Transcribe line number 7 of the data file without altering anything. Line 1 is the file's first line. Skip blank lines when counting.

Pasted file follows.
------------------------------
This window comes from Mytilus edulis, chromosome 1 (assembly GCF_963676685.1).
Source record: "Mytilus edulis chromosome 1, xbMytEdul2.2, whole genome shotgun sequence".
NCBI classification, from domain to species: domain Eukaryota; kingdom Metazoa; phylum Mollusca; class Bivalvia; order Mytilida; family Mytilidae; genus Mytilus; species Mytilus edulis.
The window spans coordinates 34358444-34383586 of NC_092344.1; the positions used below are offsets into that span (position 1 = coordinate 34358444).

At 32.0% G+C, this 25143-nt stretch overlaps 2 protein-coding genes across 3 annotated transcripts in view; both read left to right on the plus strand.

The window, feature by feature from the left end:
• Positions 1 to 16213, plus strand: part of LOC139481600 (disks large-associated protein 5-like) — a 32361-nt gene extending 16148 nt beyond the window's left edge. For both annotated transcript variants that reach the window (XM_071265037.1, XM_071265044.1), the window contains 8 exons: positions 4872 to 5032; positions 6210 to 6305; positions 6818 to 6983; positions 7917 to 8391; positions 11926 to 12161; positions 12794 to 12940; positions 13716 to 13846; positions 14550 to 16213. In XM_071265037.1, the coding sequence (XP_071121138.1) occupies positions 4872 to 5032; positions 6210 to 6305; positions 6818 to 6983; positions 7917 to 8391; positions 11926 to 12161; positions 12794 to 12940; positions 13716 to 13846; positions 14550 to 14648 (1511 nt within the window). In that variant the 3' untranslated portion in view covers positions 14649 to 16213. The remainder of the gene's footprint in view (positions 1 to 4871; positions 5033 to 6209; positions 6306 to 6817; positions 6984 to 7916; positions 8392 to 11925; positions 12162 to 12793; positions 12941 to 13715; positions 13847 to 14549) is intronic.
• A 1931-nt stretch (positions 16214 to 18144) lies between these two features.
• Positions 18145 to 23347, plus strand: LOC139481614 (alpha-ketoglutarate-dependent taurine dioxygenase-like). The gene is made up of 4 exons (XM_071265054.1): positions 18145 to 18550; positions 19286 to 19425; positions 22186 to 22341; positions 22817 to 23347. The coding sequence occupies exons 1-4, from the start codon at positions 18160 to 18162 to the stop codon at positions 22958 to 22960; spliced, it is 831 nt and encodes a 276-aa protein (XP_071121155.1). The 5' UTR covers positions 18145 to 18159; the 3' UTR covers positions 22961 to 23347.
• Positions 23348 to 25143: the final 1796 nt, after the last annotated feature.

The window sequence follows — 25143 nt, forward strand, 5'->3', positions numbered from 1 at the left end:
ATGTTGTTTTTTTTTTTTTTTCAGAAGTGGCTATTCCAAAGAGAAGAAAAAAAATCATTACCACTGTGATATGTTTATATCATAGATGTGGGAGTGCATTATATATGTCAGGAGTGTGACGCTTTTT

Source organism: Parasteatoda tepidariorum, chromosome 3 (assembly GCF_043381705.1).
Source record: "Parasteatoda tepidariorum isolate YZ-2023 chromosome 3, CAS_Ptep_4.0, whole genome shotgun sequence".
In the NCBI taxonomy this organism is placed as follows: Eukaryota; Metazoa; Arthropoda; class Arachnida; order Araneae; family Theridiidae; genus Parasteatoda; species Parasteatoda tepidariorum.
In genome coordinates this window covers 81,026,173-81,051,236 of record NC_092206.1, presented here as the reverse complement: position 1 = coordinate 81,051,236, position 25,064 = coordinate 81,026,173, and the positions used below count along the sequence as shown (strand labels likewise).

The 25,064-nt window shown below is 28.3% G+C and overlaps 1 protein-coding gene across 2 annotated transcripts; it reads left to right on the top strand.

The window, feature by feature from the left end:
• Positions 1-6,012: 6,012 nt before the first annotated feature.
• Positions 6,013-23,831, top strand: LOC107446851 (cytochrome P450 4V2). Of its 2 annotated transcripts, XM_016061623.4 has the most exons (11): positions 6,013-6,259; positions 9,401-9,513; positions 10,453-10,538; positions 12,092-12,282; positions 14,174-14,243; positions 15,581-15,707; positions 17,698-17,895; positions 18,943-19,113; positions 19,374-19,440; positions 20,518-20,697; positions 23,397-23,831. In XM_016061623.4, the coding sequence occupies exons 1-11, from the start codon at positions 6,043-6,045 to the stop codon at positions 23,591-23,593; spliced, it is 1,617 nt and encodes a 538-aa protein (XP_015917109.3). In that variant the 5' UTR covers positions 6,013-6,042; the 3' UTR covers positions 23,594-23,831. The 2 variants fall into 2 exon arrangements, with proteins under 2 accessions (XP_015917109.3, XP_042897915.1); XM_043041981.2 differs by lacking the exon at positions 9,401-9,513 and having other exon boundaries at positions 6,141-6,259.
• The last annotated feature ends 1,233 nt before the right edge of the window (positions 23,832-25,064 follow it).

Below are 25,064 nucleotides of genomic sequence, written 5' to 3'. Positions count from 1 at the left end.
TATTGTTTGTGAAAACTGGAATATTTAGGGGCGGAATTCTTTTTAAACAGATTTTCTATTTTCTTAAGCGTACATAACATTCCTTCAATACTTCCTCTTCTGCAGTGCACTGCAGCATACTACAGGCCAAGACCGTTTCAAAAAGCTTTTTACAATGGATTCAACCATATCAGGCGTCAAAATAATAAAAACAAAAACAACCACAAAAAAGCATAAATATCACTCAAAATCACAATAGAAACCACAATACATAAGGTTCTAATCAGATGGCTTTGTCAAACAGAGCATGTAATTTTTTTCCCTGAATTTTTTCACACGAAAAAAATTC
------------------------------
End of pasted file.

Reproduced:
• Positions 1 to 16213, plus strand: part of LOC139481600 (disks large-associated protein 5-like) — a 32361-nt gene extending 16148 nt beyond the window's left edge. For both annotated transcript variants that reach the window (XM_071265037.1, XM_071265044.1), the window contains 8 exons: positions 4872 to 5032; positions 6210 to 6305; positions 6818 to 6983; positions 7917 to 8391; positions 11926 to 12161; positions 12794 to 12940; positions 13716 to 13846; positions 14550 to 16213. In XM_071265037.1, the coding sequence (XP_071121138.1) occupies positions 4872 to 5032; positions 6210 to 6305; positions 6818 to 6983; positions 7917 to 8391; positions 11926 to 12161; positions 12794 to 12940; positions 13716 to 13846; positions 14550 to 14648 (1511 nt within the window). In that variant the 3' untranslated portion in view covers positions 14649 to 16213. The remainder of the gene's footprint in view (positions 1 to 4871; positions 5033 to 6209; positions 6306 to 6817; positions 6984 to 7916; positions 8392 to 11925; positions 12162 to 12793; positions 12941 to 13715; positions 13847 to 14549) is intronic.